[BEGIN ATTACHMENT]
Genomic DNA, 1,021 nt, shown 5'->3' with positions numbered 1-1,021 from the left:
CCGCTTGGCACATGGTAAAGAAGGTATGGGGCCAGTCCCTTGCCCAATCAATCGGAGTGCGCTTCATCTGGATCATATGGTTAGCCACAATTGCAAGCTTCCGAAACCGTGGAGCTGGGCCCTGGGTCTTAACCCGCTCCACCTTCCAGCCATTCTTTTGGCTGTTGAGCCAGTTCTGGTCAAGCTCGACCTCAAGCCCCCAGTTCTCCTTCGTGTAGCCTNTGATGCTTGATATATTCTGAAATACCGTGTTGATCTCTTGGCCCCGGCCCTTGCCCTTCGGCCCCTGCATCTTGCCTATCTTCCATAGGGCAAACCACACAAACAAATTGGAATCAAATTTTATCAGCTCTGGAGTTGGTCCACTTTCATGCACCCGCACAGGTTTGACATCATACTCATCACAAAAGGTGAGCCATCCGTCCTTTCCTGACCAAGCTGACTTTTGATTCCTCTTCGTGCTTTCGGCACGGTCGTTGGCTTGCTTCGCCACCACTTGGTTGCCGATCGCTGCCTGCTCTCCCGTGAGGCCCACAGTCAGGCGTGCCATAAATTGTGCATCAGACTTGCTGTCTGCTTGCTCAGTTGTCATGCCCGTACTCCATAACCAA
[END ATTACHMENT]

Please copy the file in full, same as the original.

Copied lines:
Genomic DNA, 1,021 nt, shown 5'->3' with positions numbered 1-1,021 from the left:
CCGCTTGGCACATGGTAAAGAAGGTATGGGGCCAGTCCCTTGCCCAATCAATCGGAGTGCGCTTCATCTGGATCATATGGTTAGCCACAATTGCAAGCTTCCGAAACCGTGGAGCTGGGCCCTGGGTCTTAACCCGCTCCACCTTCCAGCCATTCTTTTGGCTGTTGAGCCAGTTCTGGTCAAGCTCGACCTCAAGCCCCCAGTTCTCCTTCGTGTAGCCTNTGATGCTTGATATATTCTGAAATACCGTGTTGATCTCTTGGCCCCGGCCCTTGCCCTTCGGCCCCTGCATCTTGCCTATCTTCCATAGGGCAAACCACACAAACAAATTGGAATCAAATTTTATCAGCTCTGGAGTTGGTCCACTTTCATGCACCCGCACAGGTTTGACATCATACTCATCACAAAAGGTGAGCCATCCGTCCTTTCCTGACCAAGCTGACTTTTGATTCCTCTTCGTGCTTTCGGCACGGTCGTTGGCTTGCTTCGCCACCACTTGGTTGCCGATCGCTGCCTGCTCTCCCGTGAGGCCCACAGTCAGGCGTGCCATAAATTGTGCATCAGACTTGCTGTCTGCTTGCTCAGTTGTCATGCCCGTACTCCATAACCAA